Taking into account mission and funding, try to be as flexible as you can under the circumstances. Partly, that means setting new priorities and letting go of old ones as discussion above. You should also be thoughtful about what you are calling out and praising. If the only person you acknowledge during a staff meeting is the parent who stayed up all night to finish a project, you may inadvertently turn that behavior into a new expectation. That doesn’t mean you should stop rewarding your team members for going above and beyond, but you should also remember that for some, even keeping their own output at 50% or 75% might take heroic effort right now given the other challenges they’re facing.  And finally, organizational leaders should keep that same standard for themselves. Make sure you’re doing what you need to do to keep yourself healthy and set an example by blocking substantial time for caregiving or personal health and thereby creating space for your team to do the same. 


Of course, the top concern for many organizational leaders is that the ability to continue their mission and support staff rests on the ability to continue to fund the work. Your existing funding agreements may involve activities such as in-person events that are no longer possible during a pandemic. Or they may involve  a policy report or starting a new campaign—projects that may come off as tone deaf in the changed reality. In many cases, you may want to push off or change deliverables so you can work on issues relevant to the economic and social challenges at hand. 

Similar to the strategy with staff, it’s critical to communicate early and often with your funders. Most are likely fairly flexible when it comes to timelines and events that cannot or should not occur at this point. Organizations should take the initiative to reach out and flag how the current change in environment is impacting their work in specific ways. (Hopefully funders will also be taking initiative to let folks know they are open to adjustments!) Ideally, advocacy organizations will have some  ideas to propose by email or phone about what adjustments should be made. This includes asking to push back events or other deliverables, changing projects entirely to respond to changed circumstances, or converting less flexible project grants to more flexible general operating support. Some organizations may wish to simply extend the time period for existing deliverables, while many others that depend on grant renewals to support staff time will want to change their deliverables entirely, and try to keep a hoped-for renewal cycle on the same schedule.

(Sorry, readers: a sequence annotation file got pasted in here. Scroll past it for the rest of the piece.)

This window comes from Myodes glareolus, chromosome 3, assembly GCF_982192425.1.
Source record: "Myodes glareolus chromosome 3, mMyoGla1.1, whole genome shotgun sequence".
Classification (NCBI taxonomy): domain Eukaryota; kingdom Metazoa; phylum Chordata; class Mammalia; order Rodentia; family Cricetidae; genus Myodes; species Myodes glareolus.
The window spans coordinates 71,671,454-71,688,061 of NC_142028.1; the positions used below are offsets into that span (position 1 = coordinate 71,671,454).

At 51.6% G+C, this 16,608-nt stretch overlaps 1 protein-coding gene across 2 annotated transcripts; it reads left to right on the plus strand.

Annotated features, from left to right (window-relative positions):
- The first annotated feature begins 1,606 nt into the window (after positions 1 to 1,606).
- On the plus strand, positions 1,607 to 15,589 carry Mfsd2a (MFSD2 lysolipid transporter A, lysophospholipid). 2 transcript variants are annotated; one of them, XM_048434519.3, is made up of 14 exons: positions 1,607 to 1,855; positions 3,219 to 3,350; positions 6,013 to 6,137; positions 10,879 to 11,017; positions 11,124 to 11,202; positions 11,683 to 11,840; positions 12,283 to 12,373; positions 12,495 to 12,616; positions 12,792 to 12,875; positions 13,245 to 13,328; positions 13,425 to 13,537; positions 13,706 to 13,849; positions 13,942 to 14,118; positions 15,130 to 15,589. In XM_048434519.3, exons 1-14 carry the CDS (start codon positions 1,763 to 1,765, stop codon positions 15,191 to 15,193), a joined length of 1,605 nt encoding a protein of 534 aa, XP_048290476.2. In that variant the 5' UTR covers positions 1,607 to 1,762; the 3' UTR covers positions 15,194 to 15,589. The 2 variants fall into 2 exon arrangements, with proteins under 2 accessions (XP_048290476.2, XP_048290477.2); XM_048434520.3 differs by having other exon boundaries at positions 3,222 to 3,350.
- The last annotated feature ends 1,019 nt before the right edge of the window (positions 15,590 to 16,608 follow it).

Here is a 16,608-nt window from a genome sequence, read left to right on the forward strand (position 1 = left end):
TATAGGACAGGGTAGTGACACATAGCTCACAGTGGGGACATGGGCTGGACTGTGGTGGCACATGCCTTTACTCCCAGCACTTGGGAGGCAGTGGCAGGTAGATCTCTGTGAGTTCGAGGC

In many cases, your funders will have mission alignment, and fully support changes to accommodate new advocacy opportunities. For example, funders supportive of expanded paid sick day policies almost certainly support grantee organizations shifting to focus on advocacy for expanded paid sick days in response to the pandemic. In this way, having transparent, timely conversations about how you’re proposing to shift priorities can demonstrate how you’re being creative during the crisis and continuing to make progress on shared goals. Finally, grantees and funders should also be discussing organizational challenges such as increased stress and reduced productivity noted above. Expectations for everyone should be reduced commensurate with the challenges.

Of course, not all news will be good news. A final benefit of proactively reaching out to funders will be to gauge their ability and interest to continue funding your work. It is better to know sooner rather than later, for example, if an endowment shrinking with the stock market will no longer be able to support your organization at the same level, or at all. Here too, funders need to communicate anticipated cuts as soon as possible so grantees can plan and adjust.

The usual complexity of navigating mission goals, staff needs, and funder strategy gets all the more complex during a crisis such as this with no easy or predictable answers. Some may see increased relevance to their work, energized staff advancing policy, and funders bringing increased support. Others may see the opposite as previous campaigns poised for victory fall down the priority list in the face of the public health crisis and staff must pull away to tend to more pressing family and health priorities. The economic downturn also risks reducing funding, which may lead to difficult organization decisions. The ideas above offer a few things for organization leaders to consider as  they respond to the new reality in the months ahead.  What else would you add to the list? Please share in the comments.